High-level decision makers at the European Commission are blocking its very own action plan to address food waste and to promote a sustainable food policy for Europe. Saying sorry will surely not be enough, writes MEP Bart Staes.
Bart Staes is a Belgian Green MEP and food spokesperson for the European Parliament’s Greens Group.
Even when the European Parliament and some NGOs have called for 2014 to be “the year against food waste” and even at a time when citizens are more and more sensitive to this issue, the EC has been dragging its feet to publish a communication called ‘Building a sustainable European food system’. It was announced that this communication would be published at the end of 2013, early 2014, after a very successful public consultation, end 2013, early 2014.
The 17-page text gathered signatures from three commissioners (DG Environment, DG Sanco and DG Agriculture) in April, well before the European elections. The EC secretariat-general, under the enlightened leadership of secretary-general Catherine Day, once again blocked this piece of progressive and environmental policy.
The outgoing environment commissioner, Janez Poto?nik, recently said in the Parliament’s committee on environment and food safety that the Commission’s policy developments on sustainable food, on environmental inspections, on access to environmental justice and endocrine disruptors are “ready to go and could be adopted practically immediately”.
Increasingly citizens, scientists, companies, organisations and policymakers are aware that the current food system is not sustainable and we will have to change throughout the food system. That means changing the (often unsustainable) ways we produce food, identifying why we are wasting so much of everything produced (at least 30% or 1.6 billion tons every year), it means changing our attitudes towards food. Science shows us that we simply have no choice, if we want to be able to feed eight billion people in 2030 and with growing food insecurity.
The reluctant attitude of the European Commission (EC) is a cynical assault on common sense. The new argument of Commission spokespeople that a food waste target is already in the Waste Framework Directive is simply not enough to tackle this huge problem effectively. I guess the current top officials with their blind focus on economic growth and trade think that environmental policies are too much of a burden of the EU’s recovery. They should know by now it is the other way round.
Sound environmental policies are not only what citizens expect, they are a basis for sustainable growth. An overwhelming majority of European citizens, 95%, recently said in a Eurobarometer poll that protecting the environment was personally important to them, over half of Europeans think the EU is not doing enough to protect the environment, and almost one quarter are particularly concerned by our consumption habits.
When it comes to food waste, there are many ethical, environmental and social arguments, but also economic reasons to counter this. Firstly, a more sustainable use of resources and energy means gains for every modern company and society at large. The EC estimates itself that every euro spent on fighting food waste, will prevent 250 kilo of food being wasted, with a value of €500. That is what we call a good return on investment. On top of this municipalities can save €9 (less waste to be treated) and indirectly we save €50 euro on environmental costs related to climate change. As the food sector is one of the major contributors to greenhouse gas (GHG) emissions, it is crucial that the Commission has a clear strategy on sustainable food production and consumption in order to mitigate climate change. With recent reports citing that carbon dioxide in the atmosphere have grown at its fastest rate in three decades, it is clear that we must act now.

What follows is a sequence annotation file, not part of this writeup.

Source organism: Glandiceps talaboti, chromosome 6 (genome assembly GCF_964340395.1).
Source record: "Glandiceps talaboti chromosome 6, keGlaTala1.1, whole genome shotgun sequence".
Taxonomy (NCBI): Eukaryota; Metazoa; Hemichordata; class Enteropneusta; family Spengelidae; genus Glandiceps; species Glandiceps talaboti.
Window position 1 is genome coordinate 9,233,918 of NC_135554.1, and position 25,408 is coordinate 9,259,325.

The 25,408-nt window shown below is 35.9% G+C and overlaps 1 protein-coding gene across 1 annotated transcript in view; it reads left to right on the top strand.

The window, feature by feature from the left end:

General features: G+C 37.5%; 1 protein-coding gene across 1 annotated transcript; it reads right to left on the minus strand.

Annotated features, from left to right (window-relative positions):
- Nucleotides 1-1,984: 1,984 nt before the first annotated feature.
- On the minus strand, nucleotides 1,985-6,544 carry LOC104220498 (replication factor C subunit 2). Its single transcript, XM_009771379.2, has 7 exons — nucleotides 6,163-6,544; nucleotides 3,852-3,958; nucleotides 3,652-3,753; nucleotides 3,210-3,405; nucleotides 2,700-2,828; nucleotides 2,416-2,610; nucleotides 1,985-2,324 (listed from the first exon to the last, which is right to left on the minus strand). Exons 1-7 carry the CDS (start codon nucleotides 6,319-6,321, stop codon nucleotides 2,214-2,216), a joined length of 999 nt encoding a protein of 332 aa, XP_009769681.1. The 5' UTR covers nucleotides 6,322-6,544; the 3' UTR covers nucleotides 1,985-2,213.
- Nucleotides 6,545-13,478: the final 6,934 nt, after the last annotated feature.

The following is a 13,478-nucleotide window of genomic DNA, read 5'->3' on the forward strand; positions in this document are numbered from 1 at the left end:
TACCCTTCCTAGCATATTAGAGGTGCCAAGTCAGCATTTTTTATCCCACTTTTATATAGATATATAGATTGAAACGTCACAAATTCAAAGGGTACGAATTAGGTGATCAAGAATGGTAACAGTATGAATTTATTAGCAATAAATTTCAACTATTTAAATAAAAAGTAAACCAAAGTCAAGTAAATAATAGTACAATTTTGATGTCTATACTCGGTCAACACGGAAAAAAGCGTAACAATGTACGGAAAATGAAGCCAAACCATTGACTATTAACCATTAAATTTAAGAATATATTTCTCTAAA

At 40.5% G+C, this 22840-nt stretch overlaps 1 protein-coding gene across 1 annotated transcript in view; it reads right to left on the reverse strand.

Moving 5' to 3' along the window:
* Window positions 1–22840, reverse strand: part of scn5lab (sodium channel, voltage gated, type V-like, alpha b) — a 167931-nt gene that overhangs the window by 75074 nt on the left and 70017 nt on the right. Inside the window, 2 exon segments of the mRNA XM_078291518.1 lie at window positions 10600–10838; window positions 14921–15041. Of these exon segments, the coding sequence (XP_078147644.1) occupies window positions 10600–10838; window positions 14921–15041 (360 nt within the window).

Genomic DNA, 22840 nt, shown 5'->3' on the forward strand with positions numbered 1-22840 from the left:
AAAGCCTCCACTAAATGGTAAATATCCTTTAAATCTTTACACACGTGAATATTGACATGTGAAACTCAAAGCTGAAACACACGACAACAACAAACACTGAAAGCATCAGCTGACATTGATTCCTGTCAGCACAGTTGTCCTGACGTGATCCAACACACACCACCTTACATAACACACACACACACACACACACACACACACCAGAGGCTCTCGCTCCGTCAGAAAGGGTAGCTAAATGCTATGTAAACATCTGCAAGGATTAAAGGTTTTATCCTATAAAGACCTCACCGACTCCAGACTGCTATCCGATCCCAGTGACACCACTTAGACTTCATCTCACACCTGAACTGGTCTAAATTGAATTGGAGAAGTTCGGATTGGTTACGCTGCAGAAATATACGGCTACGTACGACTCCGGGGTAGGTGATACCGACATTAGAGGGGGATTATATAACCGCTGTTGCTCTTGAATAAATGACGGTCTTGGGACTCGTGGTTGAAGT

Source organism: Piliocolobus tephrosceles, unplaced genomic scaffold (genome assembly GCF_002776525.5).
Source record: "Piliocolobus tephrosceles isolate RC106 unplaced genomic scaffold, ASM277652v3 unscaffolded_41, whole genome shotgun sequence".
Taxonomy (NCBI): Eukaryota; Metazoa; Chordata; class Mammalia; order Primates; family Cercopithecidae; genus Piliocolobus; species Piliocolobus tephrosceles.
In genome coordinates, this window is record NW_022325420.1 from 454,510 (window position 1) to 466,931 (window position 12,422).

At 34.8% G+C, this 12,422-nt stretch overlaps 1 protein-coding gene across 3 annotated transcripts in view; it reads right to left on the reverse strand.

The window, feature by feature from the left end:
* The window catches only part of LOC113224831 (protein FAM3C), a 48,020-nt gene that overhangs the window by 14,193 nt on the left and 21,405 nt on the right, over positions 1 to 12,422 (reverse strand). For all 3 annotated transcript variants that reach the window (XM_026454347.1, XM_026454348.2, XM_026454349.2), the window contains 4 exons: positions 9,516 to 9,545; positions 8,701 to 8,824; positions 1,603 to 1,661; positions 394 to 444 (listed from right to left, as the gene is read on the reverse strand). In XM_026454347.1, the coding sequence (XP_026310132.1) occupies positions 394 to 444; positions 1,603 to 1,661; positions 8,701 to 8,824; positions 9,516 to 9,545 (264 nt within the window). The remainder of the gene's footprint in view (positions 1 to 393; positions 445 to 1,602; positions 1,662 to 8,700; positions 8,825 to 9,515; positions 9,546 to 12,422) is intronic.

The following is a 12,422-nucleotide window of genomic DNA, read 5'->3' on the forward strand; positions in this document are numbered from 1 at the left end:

One of the nitty gritty details of the structural changes of the Commission, is that “food waste” was taken away from DG Environment and given to DG Sanco. This is no coincidence. It is clearly a political decision by the ones being busy with restructuring under the leadership of Catherine Day. The reason for this is that Mrs. Day and Barroso’s cabinet – aka the neo- liberal orthodox church – did not like that Poto?nik was in their eyes way too ambitious in proposing a very pragmatic and holistic approach to address the fundamental problems linked to Europe’s food production and consumption.
The blocked communication on sustainable food, to make the EU’s food system more sustainable, is a wake-up call to the European Union. This blocked action plan is not only relevant to address the issue of food waste. It is a particularly pertinent document because it looks at the whole food system, and the many aspects of sustainable food, that could guide the EU to move forward and secure the sustainable production and consumption of food in Europe in the coming years.
It is unrealistic to believe that addressing these issues would be a reason for citizens to shun the European Union. On the contrary; it could create more trust that the right measures are being taken for the common good of European citizens and the environment.
Therefore, I will next week urge the EC together with colleagues from as much political groups as possible, to publish this important piece of work, which would serve to provide European policymakers and legislators with the necessary “food for thought”.
Last but not least, the remark by a EC spokesperson that my criticism on this issue was “an example of bashing of the EC by Bart Staes” says something about their respect for elected members of parliament and how serious some at the EC take democratic control.